Before you go ahead and spend the money you made from selling your house, it's important to make sure you still have somewhere to live. If you no longer have a primary residence and are considering investing your money, you'll have to think about whether or not you are willing to rent — and whether doing so makes financial sense.

2. Is now a good time to buy a house where you live?

When you're deciding what to do with your money you'll want to think about whether now is a good time to buy, or if you'd be better sitting tight and holding off for a while. Can you find the type of property you want, in your budget, in the current market? 

Also think about whether you'd want to stay in your newly purchased home for at least a few years. Experts generally recommend staying in a house at least this long before selling to avoid losing money on the investment. If you think you'll want to be packing up sooner than that, you might be better off renting.

3. If you sold a rental property, are there rental properties you could reinvest in?

If you sold a rental property, you'll want to consider whether there are rental properties in your area in which you could reinvest that would give you a good cash flow. And if there are, you'll want to ask yourself if you're really willing to recommit to doing the work of property management and maintenance. While owning a rental income can certainly provide income, it's not totally passive, as you likely learned from your previous endeavor.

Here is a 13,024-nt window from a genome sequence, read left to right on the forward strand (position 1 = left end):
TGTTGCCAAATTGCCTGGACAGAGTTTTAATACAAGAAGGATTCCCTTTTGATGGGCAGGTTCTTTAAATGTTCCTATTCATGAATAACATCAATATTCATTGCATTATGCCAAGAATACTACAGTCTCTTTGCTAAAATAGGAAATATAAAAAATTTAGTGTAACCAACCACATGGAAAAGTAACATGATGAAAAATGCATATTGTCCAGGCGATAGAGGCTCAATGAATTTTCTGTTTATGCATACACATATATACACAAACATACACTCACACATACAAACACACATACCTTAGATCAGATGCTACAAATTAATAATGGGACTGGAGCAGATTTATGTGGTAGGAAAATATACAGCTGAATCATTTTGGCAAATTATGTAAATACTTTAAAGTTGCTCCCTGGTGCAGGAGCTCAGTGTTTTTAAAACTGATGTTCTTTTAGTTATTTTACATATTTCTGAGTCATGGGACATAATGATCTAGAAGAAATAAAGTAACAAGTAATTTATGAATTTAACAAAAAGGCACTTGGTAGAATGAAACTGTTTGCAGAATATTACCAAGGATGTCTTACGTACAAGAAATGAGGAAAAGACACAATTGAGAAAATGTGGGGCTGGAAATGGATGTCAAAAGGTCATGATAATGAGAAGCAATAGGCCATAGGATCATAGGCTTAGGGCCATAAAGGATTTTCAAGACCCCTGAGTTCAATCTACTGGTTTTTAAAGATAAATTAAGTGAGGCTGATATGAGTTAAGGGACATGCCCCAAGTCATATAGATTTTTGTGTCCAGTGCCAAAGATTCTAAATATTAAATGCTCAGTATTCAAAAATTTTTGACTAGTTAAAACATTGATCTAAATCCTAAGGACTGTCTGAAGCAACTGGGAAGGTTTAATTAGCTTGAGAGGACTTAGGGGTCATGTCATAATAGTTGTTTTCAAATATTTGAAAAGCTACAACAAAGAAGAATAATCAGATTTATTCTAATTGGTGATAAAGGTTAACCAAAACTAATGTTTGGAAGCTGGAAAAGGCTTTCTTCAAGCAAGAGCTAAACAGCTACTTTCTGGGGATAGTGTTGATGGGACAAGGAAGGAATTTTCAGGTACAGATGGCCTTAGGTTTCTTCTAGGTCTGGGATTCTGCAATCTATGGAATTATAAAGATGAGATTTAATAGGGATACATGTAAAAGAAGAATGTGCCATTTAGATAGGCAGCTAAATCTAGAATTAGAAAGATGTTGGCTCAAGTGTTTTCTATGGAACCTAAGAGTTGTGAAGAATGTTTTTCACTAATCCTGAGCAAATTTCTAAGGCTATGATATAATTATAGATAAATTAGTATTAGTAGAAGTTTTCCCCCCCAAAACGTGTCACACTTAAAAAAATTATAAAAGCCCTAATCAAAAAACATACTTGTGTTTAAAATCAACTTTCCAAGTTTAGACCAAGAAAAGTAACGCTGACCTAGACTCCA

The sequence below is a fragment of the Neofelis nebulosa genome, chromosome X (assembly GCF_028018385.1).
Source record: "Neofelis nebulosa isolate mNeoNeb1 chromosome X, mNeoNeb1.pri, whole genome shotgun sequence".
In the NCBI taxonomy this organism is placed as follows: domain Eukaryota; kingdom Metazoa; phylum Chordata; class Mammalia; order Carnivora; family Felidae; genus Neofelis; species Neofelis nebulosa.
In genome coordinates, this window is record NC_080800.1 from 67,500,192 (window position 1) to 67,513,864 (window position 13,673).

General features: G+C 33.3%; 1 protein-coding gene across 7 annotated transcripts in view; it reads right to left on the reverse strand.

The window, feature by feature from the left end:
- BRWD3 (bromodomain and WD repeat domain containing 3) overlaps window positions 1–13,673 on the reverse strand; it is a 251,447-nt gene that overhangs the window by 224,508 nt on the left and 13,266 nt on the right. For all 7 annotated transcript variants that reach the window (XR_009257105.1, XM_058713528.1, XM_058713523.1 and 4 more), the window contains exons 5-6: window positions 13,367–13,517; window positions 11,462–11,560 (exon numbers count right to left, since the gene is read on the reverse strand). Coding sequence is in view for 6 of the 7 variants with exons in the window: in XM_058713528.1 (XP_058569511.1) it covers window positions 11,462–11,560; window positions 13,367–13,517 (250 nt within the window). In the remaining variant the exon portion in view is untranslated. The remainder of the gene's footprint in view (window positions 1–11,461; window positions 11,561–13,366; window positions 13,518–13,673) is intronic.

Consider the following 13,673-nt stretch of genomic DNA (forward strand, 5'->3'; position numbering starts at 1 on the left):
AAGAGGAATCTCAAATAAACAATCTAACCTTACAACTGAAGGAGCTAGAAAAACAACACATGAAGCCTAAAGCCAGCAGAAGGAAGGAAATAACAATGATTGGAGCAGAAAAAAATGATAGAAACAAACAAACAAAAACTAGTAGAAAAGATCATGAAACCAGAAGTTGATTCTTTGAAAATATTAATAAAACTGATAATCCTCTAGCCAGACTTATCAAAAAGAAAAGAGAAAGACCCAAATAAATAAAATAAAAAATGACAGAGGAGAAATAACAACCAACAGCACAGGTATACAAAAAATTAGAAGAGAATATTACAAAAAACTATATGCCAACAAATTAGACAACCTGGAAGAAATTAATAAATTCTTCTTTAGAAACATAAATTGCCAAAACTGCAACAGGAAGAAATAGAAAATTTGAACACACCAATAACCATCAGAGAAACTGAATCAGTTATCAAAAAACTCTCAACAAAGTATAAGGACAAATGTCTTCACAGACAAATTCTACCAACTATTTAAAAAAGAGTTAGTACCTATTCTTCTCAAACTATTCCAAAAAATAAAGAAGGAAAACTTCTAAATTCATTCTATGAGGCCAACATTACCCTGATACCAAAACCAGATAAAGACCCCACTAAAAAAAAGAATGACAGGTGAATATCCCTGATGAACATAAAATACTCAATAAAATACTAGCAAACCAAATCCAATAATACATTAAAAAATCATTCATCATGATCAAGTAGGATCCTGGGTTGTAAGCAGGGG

4. What returns could you get by investing that money elsewhere?

Before you commit to putting your money straight back into a real estate property, you'll want to consider whether that's really your best return on investment. You might find that returns are better in the stock market or from a different avenue into real estate, like REITs or real estate crowdfunding. Or maybe you'd really be best served by paying off high-interest debt that's been weighing you down.

5. What is your risk tolerance for this money and when will you need to access it again?